Tjarnarbíó Theatre to “Shut Up Shop” Without Increased Funding

Tjarnarbíó theatre

In an interview with Vísir yesterday, Sara Martí Guðmundsdóttir, Director of the Tjarnarbíó theatre in downtown Reykjavík, stated that despite a record-breaking year of sales, current grants would not suffice for the continued operation of the theatre. Without increased support from the City of Reykjavík or the state, Tjarnarbíó would have to close for good this September.

Theatre to close September 1

Over the past year, organisers, staff, and actors of Tjarnarbíó have tried to draw attention to the poor state of the theatre, Vísir notes. The building has long been too small and run-down; the equipment outdated; and, despite vigorous operations, the theatre has not received sufficient funds to continue to operate.

Yesterday morning, Sara Martí Guðmundsdóttir, Director of Tjarnarbíó, sent an email to all parties involved in next year’s performances to inform them that the theatre would close in September.

“It’s just very sad. Considering how little we need; it’s ridiculous that we have to close. We’re shutting up shop. Simple as that,” Sara Martí told Vísir. “Tjarnarbío will have to close in September if no help is received. After September 1, I can’t afford to pay our staff a salary, and then a whole acting year goes to waste,” she added.

Shutting up shop despite record sales

Sara told Vísir that demand for venues in the performing arts scene had long since outpaced supply, adding that almost no other theatre aside from Tjarnarbíó had attended to the needs of independent troupes. Furthermore, expenses had gone up while the operating subsidy that the theatre receives had remained the same.

“Salaries have increased. The cost of supplies has increased. Everything has gone up. Although we’ve just had a record year – with a record number of viewers – this is the reality that we’re facing.”

“Our scene has long since become too big,” Sara Martí continued. “There are a lot of performing artists who need space. We’re not only referring to theatre troupes but also dance troupes, stand-up comics, and sketch shows. There are a plethora of people who need a stage, and we’re the only theatre attending to their demands. So if the state and the city want a performing arts scene, they need to do something.”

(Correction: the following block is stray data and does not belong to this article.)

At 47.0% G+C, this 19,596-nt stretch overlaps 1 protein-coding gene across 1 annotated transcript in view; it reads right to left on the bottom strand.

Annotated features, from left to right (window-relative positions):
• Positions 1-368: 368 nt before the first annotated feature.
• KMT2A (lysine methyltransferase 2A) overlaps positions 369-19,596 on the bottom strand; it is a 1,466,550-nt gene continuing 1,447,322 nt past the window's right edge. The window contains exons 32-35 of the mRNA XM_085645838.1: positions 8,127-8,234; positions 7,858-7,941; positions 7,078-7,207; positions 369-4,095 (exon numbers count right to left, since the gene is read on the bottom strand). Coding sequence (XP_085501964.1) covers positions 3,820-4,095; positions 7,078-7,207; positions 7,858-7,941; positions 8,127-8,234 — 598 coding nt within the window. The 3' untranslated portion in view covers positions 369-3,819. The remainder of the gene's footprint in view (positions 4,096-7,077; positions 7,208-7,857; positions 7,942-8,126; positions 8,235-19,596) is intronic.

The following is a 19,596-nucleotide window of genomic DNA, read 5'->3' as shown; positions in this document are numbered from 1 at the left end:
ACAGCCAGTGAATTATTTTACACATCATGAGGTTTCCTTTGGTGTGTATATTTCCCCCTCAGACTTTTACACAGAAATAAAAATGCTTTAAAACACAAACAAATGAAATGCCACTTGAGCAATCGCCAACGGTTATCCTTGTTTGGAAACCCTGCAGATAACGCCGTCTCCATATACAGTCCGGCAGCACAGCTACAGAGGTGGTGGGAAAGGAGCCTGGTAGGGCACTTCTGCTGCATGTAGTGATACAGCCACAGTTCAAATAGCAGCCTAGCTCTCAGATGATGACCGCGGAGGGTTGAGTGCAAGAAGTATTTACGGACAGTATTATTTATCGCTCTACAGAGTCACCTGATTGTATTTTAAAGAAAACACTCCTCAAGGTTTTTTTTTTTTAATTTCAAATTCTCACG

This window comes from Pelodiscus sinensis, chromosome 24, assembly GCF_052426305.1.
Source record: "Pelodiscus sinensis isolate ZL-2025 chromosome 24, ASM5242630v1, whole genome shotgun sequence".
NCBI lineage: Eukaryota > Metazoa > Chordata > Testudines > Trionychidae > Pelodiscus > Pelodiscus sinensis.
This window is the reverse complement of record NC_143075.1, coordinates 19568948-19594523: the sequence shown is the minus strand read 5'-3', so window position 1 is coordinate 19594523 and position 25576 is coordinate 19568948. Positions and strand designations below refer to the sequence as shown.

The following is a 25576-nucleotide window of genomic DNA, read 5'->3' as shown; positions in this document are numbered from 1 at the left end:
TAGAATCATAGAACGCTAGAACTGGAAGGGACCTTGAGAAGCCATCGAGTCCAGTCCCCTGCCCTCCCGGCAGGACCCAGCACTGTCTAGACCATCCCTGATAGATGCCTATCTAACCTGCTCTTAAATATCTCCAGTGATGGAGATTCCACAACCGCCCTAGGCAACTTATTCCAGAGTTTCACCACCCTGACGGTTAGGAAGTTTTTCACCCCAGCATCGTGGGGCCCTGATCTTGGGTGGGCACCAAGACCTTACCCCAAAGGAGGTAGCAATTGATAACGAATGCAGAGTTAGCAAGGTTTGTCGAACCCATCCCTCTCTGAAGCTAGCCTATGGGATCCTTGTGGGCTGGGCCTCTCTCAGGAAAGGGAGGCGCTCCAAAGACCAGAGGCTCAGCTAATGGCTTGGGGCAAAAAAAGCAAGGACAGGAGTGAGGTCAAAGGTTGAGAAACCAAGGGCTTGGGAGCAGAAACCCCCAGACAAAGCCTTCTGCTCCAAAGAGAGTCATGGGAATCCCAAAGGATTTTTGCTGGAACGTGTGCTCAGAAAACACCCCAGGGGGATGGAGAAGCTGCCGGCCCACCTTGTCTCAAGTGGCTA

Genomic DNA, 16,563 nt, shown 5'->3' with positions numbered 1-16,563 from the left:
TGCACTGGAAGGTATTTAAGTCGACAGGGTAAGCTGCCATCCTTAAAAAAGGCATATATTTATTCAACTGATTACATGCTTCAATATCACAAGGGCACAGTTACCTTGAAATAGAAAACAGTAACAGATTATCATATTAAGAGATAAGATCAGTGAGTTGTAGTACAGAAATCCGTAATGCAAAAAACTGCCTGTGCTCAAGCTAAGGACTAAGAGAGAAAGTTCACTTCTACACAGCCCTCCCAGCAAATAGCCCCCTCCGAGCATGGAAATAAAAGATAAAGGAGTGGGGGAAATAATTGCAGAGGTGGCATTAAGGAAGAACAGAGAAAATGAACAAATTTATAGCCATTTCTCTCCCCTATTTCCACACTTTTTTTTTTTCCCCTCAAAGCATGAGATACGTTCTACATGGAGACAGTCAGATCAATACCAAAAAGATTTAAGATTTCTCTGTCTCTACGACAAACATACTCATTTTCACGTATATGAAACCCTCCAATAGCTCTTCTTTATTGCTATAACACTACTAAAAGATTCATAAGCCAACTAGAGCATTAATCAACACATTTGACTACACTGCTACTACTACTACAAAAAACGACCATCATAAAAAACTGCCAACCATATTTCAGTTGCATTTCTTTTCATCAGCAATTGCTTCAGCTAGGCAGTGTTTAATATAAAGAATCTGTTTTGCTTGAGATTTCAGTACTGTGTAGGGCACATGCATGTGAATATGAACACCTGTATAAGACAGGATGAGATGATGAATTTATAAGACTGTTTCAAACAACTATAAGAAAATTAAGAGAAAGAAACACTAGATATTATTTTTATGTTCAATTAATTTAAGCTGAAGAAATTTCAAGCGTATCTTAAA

Sara revealed that Tjarnarbíó had been in contact with the City of Reykjavík. “And the last thing we heard was: ‘We can’t help; we can’t come up with the measly ISK 7 million ($51,000 / €47,000) to help you for the rest of the year. Let alone everything else you need to run the business properly.’ And we haven’t heard a thing from the government, even though we’ve sent a memo to them recently.”

“Years of neglect”

As noted by Vísir, Tjarnarbíó has served as one of the few refuges for independent theatre troupes in Iceland; only a small number of grantees from the Performing Arts Fund are accommodated by the big theatres, so Tjarnarbíó has been their home turf.

When asked how the theatre had managed to operate thus far, Sara Martí responded that Tjarnarbíó had managed with the operating grant received from the City of Reykjavík, which amounted to ca. ISK 22 million ($160,000 / €148,000).

“But it’s not enough to remunerate the theatre’s four full-time employees. Because the building is so old, we keep having to spend money on things for which we shouldn’t be paying. The building and the scene itself have been neglected for an awfully long time, which is why we’ve reached this point now. Either someone does something or we have to shut up shop. Because we’ve certainly done everything in our power,” Sara Martí remarked.

She continued by saying that the theatre had accommodated an unprecedented number of troupes during the winter season. With activities from 9 am to 4 pm and evening performances, the theatre operated at full capacity. “I’ve not had a night off throughout the year,” Sara observed.

Numerous troupes left “homeless”